I will not buy CFL’s. 1) They all contain mercury and most people don’t read the warning on the label that says you must bring blown out CFL’s to a hazardous waste facility. that means most of the CFL’s go right into our landfills. Not good 2) the vast majority of CFL’s are made in China. I prefer to buy products made in the U S. 3) My observation is that if you leave a CFL on all the time it will last a very long time, but if you turn it on/off whenever you enter/leave a room (I do) it won’t last much longer than a traditional incandescent bulb. 4) I use dimmers for most of my lights so that I can reduce the light and energy I use as needed. LED’s are a much better option, in my opinion, but the light they produce is cold and less bright.

  4. Dr. K. December 24, 2013 at 4:32 pm

    Many people – I’m one – use dimmer switches so that we can reduce both the desired brightness at any given time and energy consumed. My 40 watt bulbs last a long time and are energy efficient thanks to the dimmer switches. The catch re LED: can’t use dimmers with them, so we who have been helping reduce energy consumption all along, as well as enjoying a continuum of light, from very low to full strength, will be out of luck.

  5. jchastn December 24, 2013 at 2:28 am

    Are Halogen bulbs considered “traditional incandescent”bulbs? They do produce more light with less energy. Are they going to be phased out?

  6. cagefreeg November 14, 2013 at 5:29 pm

    To your comments re: High Tech Options for LED Light that mimic certain features that are preferable from incandescent bulbs, I found the following at

    I’ll paraphrase;

    >>Four 60-watt-equivalent CFLs, four 100-watt-equivalent CFLs, 12 incandescent candle bulbs for dimmable ceiling fixtures, and six 100-watt reflective PAR38 halogen bulbs in the recesses of our kitchen. Yes, those last ones are rather bright. I mention that because I think it realistically represents how people really live, often choosing comfort or preference in small ways over a cost benefit or a sense of environmental obligation.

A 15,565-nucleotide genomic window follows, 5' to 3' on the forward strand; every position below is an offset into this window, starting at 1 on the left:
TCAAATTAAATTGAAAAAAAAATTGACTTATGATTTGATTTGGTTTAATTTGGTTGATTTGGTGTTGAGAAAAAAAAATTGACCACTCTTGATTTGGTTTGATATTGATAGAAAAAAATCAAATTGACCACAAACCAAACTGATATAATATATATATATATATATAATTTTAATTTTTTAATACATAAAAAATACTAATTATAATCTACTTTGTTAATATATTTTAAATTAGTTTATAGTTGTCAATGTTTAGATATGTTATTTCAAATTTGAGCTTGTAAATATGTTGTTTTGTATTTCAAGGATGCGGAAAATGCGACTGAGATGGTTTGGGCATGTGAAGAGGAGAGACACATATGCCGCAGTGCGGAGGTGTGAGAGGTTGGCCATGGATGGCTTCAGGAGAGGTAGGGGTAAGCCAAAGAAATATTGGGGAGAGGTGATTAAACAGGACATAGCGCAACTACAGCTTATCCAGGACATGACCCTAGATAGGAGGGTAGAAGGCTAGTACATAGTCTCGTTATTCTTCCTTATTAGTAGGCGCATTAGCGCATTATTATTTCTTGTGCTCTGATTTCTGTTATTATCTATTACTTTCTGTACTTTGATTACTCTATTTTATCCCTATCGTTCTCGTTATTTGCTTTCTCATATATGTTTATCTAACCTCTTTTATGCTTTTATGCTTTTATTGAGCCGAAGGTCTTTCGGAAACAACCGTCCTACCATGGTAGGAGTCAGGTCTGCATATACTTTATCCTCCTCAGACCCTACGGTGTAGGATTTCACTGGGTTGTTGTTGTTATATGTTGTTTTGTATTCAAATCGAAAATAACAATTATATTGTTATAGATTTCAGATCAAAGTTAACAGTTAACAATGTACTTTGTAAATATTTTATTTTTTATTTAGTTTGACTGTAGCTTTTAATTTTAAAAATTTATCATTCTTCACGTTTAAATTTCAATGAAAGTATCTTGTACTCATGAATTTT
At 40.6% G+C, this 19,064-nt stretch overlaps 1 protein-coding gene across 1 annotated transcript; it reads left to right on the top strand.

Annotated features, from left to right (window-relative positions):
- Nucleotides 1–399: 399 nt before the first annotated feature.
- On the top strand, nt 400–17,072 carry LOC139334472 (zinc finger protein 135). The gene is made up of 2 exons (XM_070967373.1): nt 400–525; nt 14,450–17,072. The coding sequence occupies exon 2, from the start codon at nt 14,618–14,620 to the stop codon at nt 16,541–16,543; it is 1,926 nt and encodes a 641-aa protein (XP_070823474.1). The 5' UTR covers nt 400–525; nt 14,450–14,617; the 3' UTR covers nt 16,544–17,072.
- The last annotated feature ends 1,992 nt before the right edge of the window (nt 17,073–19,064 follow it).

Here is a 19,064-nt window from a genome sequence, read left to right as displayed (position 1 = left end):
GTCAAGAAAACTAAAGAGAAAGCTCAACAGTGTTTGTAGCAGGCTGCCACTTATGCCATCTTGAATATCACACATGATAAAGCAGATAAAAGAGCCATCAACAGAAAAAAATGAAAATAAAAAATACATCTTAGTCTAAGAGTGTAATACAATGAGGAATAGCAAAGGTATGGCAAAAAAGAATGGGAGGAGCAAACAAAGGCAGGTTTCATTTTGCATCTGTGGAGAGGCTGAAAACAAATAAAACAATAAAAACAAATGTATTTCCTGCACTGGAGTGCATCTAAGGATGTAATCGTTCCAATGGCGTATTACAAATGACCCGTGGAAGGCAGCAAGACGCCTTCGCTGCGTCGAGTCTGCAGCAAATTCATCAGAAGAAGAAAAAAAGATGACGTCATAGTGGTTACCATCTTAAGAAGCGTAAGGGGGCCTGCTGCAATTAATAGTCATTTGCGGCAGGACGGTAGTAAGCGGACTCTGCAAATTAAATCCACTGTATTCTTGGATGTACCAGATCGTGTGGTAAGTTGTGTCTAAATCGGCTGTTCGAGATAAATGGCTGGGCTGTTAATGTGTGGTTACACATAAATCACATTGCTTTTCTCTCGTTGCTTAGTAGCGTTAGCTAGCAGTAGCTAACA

That’s roughly $55 in bulbs with no real LED equivilent for the halogens. But even if we were to just replace the rest with 12/60-watt LEDs, 17/75-watt LEDs, and 2.5/15-watt LED candle bulbs it still comes to $371.40!!!<<

    When I see the recommendations that you've made here and then see the associated costs I immediately think of my retired mother on a fixed income collecting social security and a small pension. I think of my daughter who collects a small state assistance stipened and child support to make ends meet. I think of my son with with two small boys who he provides for… and then I return to the disingenuous 'spin' that you've put on these high-tech alternatives and the convenient omissions regarding their cost… and I have to wonder what your real motivations are…

  7. ep4169 December 6, 2012 at 11:17 am

    What’s the difference between a phase-out and a ban? Effectively, nothing. In a couple of years I will no longer be able to buy traditional incandescents. That’s a ban.

    Why shouldn’t I be free to choose incandescents if I prefer them? The additional money I supposedly spend on them will help fund our supposedly strained energy grid.

    It’s time for the regulation busybodies in this country to get off our backs and let us live our lives the way we choose.

  8. freethinker July 30, 2012 at 6:46 pm

    Another issue for renters: Don’t forget to take any CFL or LED bulbs that you installed in permanent light fixtures with you when you move! Otherwise you’ll never see the full potential cost savings.

    I had replaced several hallway, closet, and outdoor bulbs in my former rented home with CFL’s, but I kept the original incandescent bulbs I found in those fixtures. When it came time to move, I placed the old bulbs back in those fixtures. Hey, I spent over $240 on those bulbs! No way I was just going to leave them behind.

  9. freethinker July 30, 2012 at 6:37 pm

    Again, I am in favor of saving energy and using CFL’s whenever possible, but let’s be fair and compare the best CFL and LED technology with the best incandescent technology. My high quality 57, 60, or 71-watt incandescent bulbs cost around $1.50-$2.00ea and last about 18-24 months depending upon the application, not less than a year like the super-cheap store brand bulb shown in the infographic. So that’s about 10-13 bulbs over 20 years, not 21 bulbs.

  10. blockhead May 29, 2012 at 9:44 pm